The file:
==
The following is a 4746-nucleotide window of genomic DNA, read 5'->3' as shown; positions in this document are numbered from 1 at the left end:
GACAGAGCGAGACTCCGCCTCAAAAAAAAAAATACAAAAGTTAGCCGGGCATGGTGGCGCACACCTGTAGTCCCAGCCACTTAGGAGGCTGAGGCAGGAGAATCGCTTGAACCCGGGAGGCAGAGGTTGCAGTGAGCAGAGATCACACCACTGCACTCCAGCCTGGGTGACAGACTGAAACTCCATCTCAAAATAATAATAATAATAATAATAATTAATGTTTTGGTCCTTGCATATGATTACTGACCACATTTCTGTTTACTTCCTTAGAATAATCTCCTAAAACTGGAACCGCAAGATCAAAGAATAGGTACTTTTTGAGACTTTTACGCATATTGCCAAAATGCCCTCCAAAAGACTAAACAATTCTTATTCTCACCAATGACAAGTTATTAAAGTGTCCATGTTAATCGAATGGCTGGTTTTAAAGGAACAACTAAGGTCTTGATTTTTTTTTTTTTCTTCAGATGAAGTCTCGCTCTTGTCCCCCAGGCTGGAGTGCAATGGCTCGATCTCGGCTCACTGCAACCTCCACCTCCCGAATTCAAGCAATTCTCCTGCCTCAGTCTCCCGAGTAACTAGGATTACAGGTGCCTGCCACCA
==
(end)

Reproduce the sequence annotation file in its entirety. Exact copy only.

The following is a 4746-nucleotide window of genomic DNA, read 5'->3' as shown; positions in this document are numbered from 1 at the left end:
GACAGAGCGAGACTCCGCCTCAAAAAAAAAAATACAAAAGTTAGCCGGGCATGGTGGCGCACACCTGTAGTCCCAGCCACTTAGGAGGCTGAGGCAGGAGAATCGCTTGAACCCGGGAGGCAGAGGTTGCAGTGAGCAGAGATCACACCACTGCACTCCAGCCTGGGTGACAGACTGAAACTCCATCTCAAAATAATAATAATAATAATAATAATTAATGTTTTGGTCCTTGCATATGATTACTGACCACATTTCTGTTTACTTCCTTAGAATAATCTCCTAAAACTGGAACCGCAAGATCAAAGAATAGGTACTTTTTGAGACTTTTACGCATATTGCCAAAATGCCCTCCAAAAGACTAAACAATTCTTATTCTCACCAATGACAAGTTATTAAAGTGTCCATGTTAATCGAATGGCTGGTTTTAAAGGAACAACTAAGGTCTTGATTTTTTTTTTTTTCTTCAGATGAAGTCTCGCTCTTGTCCCCCAGGCTGGAGTGCAATGGCTCGATCTCGGCTCACTGCAACCTCCACCTCCCGAATTCAAGCAATTCTCCTGCCTCAGTCTCCCGAGTAACTAGGATTACAGGTGCCTGCCACCA